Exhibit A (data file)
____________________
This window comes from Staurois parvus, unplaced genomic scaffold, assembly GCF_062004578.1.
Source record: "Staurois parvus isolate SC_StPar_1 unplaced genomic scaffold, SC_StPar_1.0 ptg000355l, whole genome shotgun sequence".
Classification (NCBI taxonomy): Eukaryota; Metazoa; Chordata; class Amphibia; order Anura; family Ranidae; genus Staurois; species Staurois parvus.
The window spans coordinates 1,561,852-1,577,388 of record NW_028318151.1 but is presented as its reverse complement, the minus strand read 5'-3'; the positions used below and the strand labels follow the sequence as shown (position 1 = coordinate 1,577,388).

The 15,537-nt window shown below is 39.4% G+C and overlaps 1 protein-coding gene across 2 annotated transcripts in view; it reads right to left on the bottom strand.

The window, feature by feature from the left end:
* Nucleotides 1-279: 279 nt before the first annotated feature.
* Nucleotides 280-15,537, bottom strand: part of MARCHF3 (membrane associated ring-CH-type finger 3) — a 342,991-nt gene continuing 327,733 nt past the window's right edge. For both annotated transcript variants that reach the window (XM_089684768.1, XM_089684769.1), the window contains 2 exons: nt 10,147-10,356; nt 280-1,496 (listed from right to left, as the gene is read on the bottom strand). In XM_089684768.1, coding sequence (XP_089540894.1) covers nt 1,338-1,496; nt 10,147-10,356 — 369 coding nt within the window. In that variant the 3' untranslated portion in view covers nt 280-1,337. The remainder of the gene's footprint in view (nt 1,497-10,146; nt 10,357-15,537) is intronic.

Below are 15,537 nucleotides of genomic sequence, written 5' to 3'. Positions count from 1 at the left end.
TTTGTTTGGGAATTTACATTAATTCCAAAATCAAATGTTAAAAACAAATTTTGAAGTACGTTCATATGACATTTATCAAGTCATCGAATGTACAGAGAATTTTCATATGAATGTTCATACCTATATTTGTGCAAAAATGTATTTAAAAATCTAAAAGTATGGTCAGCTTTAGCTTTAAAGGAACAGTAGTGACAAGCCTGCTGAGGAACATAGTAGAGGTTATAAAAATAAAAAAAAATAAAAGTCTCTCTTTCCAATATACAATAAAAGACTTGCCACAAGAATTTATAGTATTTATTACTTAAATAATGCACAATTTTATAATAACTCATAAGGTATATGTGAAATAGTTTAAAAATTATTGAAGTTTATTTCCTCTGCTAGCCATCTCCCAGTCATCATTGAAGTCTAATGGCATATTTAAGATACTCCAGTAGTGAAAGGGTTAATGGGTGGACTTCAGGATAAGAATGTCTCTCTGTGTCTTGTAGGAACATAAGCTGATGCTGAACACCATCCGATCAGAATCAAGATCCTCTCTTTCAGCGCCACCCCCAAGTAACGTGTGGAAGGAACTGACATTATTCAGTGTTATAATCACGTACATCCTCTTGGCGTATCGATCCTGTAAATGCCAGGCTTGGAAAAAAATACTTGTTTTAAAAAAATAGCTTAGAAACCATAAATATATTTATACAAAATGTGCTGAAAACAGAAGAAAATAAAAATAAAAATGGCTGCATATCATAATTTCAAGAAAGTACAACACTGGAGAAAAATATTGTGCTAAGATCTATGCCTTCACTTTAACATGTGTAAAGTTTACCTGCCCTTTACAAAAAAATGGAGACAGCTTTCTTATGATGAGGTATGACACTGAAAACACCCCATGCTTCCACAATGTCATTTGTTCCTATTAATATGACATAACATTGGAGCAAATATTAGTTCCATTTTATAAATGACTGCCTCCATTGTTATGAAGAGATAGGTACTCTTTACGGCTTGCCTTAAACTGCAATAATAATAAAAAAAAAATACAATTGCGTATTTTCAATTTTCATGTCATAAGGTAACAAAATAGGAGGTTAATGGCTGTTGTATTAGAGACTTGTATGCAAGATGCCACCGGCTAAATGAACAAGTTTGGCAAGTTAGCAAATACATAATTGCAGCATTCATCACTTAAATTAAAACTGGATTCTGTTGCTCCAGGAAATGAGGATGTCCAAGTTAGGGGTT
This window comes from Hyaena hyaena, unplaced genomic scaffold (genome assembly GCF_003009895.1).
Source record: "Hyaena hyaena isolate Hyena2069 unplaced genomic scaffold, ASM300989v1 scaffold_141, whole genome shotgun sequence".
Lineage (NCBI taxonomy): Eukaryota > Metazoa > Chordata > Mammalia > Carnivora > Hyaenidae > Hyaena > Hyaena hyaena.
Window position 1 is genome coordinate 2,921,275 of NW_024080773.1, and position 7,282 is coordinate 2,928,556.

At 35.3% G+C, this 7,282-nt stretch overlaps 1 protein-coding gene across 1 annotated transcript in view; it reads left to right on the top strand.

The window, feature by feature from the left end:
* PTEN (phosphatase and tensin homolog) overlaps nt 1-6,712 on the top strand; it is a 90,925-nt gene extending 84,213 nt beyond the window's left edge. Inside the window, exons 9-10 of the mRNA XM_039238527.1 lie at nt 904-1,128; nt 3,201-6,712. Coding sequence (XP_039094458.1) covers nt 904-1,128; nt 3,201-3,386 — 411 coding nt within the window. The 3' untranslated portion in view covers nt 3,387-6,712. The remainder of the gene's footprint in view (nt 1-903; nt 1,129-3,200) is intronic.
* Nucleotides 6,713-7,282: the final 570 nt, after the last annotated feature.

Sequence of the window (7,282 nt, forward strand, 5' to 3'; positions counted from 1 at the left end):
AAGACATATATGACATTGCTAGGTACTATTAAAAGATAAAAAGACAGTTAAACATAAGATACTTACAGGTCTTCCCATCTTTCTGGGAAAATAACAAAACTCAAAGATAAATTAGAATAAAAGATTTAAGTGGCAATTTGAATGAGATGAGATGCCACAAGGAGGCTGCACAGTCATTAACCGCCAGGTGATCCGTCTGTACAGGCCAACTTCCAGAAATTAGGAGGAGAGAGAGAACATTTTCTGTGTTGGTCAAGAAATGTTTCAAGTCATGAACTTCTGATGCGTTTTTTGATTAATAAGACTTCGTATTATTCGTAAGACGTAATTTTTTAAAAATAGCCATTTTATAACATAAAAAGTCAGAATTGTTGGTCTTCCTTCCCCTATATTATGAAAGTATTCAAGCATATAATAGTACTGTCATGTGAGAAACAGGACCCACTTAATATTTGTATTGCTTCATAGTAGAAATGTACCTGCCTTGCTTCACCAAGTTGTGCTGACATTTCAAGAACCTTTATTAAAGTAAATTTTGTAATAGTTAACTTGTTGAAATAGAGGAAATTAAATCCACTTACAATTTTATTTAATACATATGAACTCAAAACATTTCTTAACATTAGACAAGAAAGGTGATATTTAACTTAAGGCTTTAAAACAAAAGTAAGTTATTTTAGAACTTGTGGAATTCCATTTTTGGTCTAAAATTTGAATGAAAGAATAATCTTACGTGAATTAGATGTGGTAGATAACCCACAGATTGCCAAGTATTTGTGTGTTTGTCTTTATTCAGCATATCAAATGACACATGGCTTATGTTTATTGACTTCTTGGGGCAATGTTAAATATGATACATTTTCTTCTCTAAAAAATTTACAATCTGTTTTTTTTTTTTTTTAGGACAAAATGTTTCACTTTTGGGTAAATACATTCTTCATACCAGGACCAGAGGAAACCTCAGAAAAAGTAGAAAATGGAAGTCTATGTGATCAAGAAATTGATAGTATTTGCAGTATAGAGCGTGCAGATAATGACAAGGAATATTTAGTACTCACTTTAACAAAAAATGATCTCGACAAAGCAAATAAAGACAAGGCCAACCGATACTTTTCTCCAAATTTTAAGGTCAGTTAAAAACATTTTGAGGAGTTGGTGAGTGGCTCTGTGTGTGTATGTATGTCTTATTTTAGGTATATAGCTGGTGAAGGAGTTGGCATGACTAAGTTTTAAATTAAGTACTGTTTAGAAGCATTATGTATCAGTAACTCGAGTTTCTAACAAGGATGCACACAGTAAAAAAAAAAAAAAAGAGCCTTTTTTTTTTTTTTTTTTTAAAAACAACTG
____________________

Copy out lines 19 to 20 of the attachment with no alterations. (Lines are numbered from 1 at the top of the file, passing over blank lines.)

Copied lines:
Sequence of the window (7,282 nt, forward strand, 5' to 3'; positions counted from 1 at the left end):
AAGACATATATGACATTGCTAGGTACTATTAAAAGATAAAAAGACAGTTAAACATAAGATACTTACAGGTCTTCCCATCTTTCTGGGAAAATAACAAAACTCAAAGATAAATTAGAATAAAAGATTTAAGTGGCAATTTGAATGAGATGAGATGCCACAAGGAGGCTGCACAGTCATTAACCGCCAGGTGATCCGTCTGTACAGGCCAACTTCCAGAAATTAGGAGGAGAGAGAGAACATTTTCTGTGTTGGTCAAGAAATGTTTCAAGTCATGAACTTCTGATGCGTTTTTTGATTAATAAGACTTCGTATTATTCGTAAGACGTAATTTTTTAAAAATAGCCATTTTATAACATAAAAAGTCAGAATTGTTGGTCTTCCTTCCCCTATATTATGAAAGTATTCAAGCATATAATAGTACTGTCATGTGAGAAACAGGACCCACTTAATATTTGTATTGCTTCATAGTAGAAATGTACCTGCCTTGCTTCACCAAGTTGTGCTGACATTTCAAGAACCTTTATTAAAGTAAATTTTGTAATAGTTAACTTGTTGAAATAGAGGAAATTAAATCCACTTACAATTTTATTTAATACATATGAACTCAAAACATTTCTTAACATTAGACAAGAAAGGTGATATTTAACTTAAGGCTTTAAAACAAAAGTAAGTTATTTTAGAACTTGTGGAATTCCATTTTTGGTCTAAAATTTGAATGAAAGAATAATCTTACGTGAATTAGATGTGGTAGATAACCCACAGATTGCCAAGTATTTGTGTGTTTGTCTTTATTCAGCATATCAAATGACACATGGCTTATGTTTATTGACTTCTTGGGGCAATGTTAAATATGATACATTTTCTTCTCTAAAAAATTTACAATCTGTTTTTTTTTTTTTTTAGGACAAAATGTTTCACTTTTGGGTAAATACATTCTTCATACCAGGACCAGAGGAAACCTCAGAAAAAGTAGAAAATGGAAGTCTATGTGATCAAGAAATTGATAGTATTTGCAGTATAGAGCGTGCAGATAATGACAAGGAATATTTAGTACTCACTTTAACAAAAAATGATCTCGACAAAGCAAATAAAGACAAGGCCAACCGATACTTTTCTCCAAATTTTAAGGTCAGTTAAAAACATTTTGAGGAGTTGGTGAGTGGCTCTGTGTGTGTATGTATGTCTTATTTTAGGTATATAGCTGGTGAAGGAGTTGGCATGACTAAGTTTTAAATTAAGTACTGTTTAGAAGCATTATGTATCAGTAACTCGAGTTTCTAACAAGGATGCACACAGTAAAAAAAAAAAAAAAGAGCCTTTTTTTTTTTTTTTTTTTAAAAACAACTG